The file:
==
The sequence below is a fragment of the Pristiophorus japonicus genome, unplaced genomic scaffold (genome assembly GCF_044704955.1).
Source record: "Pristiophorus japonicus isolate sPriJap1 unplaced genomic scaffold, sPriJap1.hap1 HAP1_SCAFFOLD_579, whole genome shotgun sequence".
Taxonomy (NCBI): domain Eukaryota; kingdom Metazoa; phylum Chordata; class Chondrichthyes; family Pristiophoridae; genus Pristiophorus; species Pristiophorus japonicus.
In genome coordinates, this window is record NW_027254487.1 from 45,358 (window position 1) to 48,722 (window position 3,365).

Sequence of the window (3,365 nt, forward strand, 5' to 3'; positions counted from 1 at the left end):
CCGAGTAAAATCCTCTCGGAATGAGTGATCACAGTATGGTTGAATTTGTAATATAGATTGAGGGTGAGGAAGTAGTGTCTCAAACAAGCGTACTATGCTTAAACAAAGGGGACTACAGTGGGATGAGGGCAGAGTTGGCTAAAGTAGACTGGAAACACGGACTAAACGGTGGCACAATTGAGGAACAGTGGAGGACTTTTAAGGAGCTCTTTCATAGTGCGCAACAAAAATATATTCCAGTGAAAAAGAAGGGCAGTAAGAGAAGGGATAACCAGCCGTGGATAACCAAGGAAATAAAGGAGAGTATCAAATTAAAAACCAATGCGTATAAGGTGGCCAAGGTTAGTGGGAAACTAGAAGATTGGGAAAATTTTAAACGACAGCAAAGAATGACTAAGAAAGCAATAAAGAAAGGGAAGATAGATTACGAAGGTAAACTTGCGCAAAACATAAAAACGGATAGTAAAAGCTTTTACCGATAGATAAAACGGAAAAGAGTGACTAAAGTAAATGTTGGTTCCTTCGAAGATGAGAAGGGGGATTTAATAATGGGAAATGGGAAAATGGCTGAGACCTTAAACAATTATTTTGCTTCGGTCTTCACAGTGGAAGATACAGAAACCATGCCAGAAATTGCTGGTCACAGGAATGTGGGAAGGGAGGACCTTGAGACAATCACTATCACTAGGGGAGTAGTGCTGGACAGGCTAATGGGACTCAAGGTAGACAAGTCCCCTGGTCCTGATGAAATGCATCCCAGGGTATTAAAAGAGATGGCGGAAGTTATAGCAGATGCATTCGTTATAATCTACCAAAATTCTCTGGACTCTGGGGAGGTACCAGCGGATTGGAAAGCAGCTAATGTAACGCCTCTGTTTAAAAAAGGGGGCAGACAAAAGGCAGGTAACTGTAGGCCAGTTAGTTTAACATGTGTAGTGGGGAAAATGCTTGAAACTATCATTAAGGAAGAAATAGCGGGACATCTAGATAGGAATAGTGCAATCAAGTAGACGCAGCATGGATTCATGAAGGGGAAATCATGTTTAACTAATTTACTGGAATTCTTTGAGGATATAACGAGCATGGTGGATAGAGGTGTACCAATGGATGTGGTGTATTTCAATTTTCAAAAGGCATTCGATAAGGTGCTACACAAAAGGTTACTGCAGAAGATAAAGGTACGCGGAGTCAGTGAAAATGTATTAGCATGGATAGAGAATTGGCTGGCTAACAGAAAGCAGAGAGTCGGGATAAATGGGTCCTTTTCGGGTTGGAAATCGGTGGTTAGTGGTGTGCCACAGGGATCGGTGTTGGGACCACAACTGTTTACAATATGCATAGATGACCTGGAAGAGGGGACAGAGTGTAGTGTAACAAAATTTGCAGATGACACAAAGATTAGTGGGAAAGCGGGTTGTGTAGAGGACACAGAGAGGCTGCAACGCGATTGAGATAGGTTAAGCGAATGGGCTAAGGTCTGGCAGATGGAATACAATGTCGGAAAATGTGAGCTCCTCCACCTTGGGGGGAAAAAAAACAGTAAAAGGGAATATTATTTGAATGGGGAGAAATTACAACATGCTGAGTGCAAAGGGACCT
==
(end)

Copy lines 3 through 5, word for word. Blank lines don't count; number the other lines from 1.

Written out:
Taxonomy (NCBI): domain Eukaryota; kingdom Metazoa; phylum Chordata; class Chondrichthyes; family Pristiophoridae; genus Pristiophorus; species Pristiophorus japonicus.
In genome coordinates, this window is record NW_027254487.1 from 45,358 (window position 1) to 48,722 (window position 3,365).

Sequence of the window (3,365 nt, forward strand, 5' to 3'; positions counted from 1 at the left end):